Last King Of Scotland (The)
R3 - Hong Kong - Deltamac
Review written by and copyright: Noor Razzak (4th September 2007).
The Film

In 1974 filmmaker Barbet Schroeder released his documentary "Général Idi Amin Dada" the film followed the charismatic dictator as he showed off his army and regime, there were hints of madness in the man and a certain sense of uneasiness and paranoia about his demeanor while putting on a show for the cameras. Amin covered himself in a vale of this jolly-African-larger-than-life personality that cared for his people when in reality he was an undeniably ruthless killer and disposed of all who apposed him in order to remain in power. History has shown us this model fail over and over again: a dictator put into the position of power by a superpower inevitably becomes uncontrollable. While Manuel Noriega was America's dirty little shame (put in power of Panama) then Amin is most certainly Britain's. The general's legacy is both fascinating and riveting to the outsider and it wasn't long until a film was made which also looks at not only his rise to power but eventual spiral into paranoia. However "The Last Kind of Scotland" is not a straight true-story, in fact it's based on the novel of the same name by Giles Foden who writes about a fictional young doctor taken under the wings of Amin. It is essentially a fictional story told among real events. This event is the military coup in Uganda that placed Amin in power over the ousted president Milton Obote.
"The Last King of Scotland" refers to the self-proclaimed moniker Amin placed upon himself, and although the general is featured heavily in this film it's really about a young Scottish doctor, Nicholas Garrigan (James McAvoy) who decides to travel to Uganda in order to seek adventure and get away from his parents and the boring lives they lead. Once he's arrived in Uganda, he takes work at a hospital working alongside Dr. Merrit (Adam Kotz) and his wife, Sarah (Gillian Anderson). Meanwhile a military coup has taken place and a new leader has risen to power, general Idi Amin (Forest Whitaker), when witnessing one his rallies and soon Nicolas becomes entwined with Amin and accepts a position as his personal physician, eventually he becomes his closest advisor but soon enough Nicolas starts seeing beyond the sheen of his new life and realises that Amin is a monster waiting to erupt while he continues to kill thousands of his own countrymen.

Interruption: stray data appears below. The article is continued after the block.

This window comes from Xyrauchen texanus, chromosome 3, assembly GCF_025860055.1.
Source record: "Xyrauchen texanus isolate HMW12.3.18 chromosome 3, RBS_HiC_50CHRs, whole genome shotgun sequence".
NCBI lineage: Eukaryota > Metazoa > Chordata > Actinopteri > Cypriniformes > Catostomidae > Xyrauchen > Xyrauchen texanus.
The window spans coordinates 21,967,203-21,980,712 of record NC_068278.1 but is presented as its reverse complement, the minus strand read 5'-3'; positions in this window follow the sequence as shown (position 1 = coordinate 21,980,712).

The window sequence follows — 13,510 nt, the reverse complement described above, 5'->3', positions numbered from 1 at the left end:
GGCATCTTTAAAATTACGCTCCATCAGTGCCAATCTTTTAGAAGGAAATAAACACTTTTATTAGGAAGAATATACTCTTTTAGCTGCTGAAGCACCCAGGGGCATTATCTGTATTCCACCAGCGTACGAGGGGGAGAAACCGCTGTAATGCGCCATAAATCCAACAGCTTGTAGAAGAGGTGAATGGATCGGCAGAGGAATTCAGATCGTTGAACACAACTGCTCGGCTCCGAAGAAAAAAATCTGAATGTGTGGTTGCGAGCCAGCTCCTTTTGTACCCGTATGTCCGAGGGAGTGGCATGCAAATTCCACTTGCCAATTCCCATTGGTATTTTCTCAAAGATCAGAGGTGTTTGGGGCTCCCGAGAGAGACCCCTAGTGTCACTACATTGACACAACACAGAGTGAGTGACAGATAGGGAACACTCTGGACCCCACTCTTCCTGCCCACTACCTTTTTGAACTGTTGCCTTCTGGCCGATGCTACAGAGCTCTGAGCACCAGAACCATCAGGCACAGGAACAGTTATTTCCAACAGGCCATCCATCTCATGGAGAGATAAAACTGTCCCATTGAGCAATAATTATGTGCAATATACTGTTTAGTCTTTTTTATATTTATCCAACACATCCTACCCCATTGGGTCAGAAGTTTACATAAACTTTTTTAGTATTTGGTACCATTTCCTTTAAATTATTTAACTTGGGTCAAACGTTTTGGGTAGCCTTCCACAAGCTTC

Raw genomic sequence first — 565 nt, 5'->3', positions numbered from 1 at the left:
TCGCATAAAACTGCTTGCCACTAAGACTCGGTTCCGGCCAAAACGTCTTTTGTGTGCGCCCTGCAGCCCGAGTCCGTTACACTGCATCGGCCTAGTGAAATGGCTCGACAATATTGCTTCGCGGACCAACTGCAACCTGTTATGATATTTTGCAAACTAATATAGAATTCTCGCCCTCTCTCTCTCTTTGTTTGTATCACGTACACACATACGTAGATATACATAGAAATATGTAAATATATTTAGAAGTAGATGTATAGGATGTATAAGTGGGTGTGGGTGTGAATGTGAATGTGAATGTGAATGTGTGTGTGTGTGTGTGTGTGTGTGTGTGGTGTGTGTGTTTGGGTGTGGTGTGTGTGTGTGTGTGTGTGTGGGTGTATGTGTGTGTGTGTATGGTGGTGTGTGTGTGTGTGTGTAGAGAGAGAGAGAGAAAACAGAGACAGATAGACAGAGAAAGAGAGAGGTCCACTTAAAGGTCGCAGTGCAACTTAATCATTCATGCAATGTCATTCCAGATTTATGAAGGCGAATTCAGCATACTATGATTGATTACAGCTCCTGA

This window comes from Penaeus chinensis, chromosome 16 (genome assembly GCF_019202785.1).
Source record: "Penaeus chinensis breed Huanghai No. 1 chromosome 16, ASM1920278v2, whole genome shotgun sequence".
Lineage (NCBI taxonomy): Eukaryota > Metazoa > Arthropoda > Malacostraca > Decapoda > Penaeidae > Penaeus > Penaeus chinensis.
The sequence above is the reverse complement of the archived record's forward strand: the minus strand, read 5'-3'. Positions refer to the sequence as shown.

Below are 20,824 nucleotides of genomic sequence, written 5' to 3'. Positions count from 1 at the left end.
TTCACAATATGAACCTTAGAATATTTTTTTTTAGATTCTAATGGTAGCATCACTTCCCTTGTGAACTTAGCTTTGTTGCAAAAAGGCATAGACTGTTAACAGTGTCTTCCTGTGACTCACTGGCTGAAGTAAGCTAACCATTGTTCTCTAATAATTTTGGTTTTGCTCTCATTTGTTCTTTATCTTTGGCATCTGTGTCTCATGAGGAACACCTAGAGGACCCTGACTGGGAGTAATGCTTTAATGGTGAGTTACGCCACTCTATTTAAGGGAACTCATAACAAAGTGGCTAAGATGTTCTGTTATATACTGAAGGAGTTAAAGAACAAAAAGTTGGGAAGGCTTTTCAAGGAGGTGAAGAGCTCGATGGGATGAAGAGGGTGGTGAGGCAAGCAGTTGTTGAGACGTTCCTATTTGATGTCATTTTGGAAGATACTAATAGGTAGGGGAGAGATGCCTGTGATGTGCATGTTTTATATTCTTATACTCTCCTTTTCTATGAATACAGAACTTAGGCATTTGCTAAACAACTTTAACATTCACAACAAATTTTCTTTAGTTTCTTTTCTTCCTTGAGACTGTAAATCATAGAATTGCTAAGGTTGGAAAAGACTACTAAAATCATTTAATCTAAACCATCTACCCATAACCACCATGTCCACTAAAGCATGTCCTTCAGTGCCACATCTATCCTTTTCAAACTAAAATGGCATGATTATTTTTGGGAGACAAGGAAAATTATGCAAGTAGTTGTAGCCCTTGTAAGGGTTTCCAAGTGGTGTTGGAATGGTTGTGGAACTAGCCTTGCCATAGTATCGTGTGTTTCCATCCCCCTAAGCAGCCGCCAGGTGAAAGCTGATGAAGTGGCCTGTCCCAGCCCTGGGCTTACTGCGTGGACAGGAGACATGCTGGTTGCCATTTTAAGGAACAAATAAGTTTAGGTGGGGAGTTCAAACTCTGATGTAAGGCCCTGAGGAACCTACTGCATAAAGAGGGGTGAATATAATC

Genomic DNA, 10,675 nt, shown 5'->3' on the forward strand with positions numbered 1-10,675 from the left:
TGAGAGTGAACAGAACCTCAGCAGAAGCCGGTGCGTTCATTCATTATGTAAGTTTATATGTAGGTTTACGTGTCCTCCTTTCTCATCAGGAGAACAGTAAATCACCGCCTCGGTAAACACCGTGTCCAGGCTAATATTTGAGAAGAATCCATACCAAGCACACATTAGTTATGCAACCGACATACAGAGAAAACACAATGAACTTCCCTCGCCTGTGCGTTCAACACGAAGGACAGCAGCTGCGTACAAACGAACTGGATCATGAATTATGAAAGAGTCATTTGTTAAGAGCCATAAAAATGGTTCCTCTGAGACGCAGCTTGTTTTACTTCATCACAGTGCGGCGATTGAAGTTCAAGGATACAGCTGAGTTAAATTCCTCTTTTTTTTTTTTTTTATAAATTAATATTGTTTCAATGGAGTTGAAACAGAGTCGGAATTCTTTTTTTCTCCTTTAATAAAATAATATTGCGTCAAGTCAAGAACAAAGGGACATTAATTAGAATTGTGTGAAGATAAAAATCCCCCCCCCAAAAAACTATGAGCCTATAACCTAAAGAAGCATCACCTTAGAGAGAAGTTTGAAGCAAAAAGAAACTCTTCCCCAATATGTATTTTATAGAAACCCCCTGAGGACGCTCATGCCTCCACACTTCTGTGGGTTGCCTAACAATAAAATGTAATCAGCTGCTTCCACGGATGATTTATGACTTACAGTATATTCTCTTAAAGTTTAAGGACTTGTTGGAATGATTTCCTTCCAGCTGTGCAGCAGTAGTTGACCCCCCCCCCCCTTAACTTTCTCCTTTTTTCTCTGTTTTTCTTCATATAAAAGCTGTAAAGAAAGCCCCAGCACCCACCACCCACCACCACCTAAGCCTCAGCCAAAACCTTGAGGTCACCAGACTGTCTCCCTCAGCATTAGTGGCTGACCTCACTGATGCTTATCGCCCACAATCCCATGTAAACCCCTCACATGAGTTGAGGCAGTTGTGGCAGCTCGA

For director Kevin MacDonald, this film was his first narrative feature film, having previously gain notoriety for his documentary work including "Touching the Void" (2003). Not ignoring his documentary roots the film certainly feels like a historical document of period in the life of Dr. Garrigan and to convey a sense of reality the filmmakers traveled to Uganda and with the permission of the country's president was allowed to film there and gain access to government buildings and streets (In fact this film is the first Western production shot in Uganda since "The African Queen" (1950)). This lends an air of authenticity to the overall film even though the story taking place within the country and set amid true historical events was fiction. MacDonald uses the locations to great effect in telling this story and guiding the story is the powerhouse that is Forest Whitaker, although this film is essentially about the doctor, make no mistake, performance-wise this is Whitaker's film. The performance stands as one of the most accurate and brilliantly conceived performances of a real-life person, Whitaker is so convincing as Amin that when shooting rally scenes in Uganda people actually thought it was the former dictator returned. And if that's not a seal of approval then I don't know what is? Whitaker would go virtually unchallenged throughout the year scooping up every major acting award including the Screen Actor's Guild, the Golden Globe and the Oscar. His performance is so dominating that the other cast almost seem incidental, for example did you know that Gillian Anderson is in this film? I did and even after watching it I nearly forgot, if Garrigan wasn't in nearly every scene I would have also forgotten that James McAvoy was also in this picture.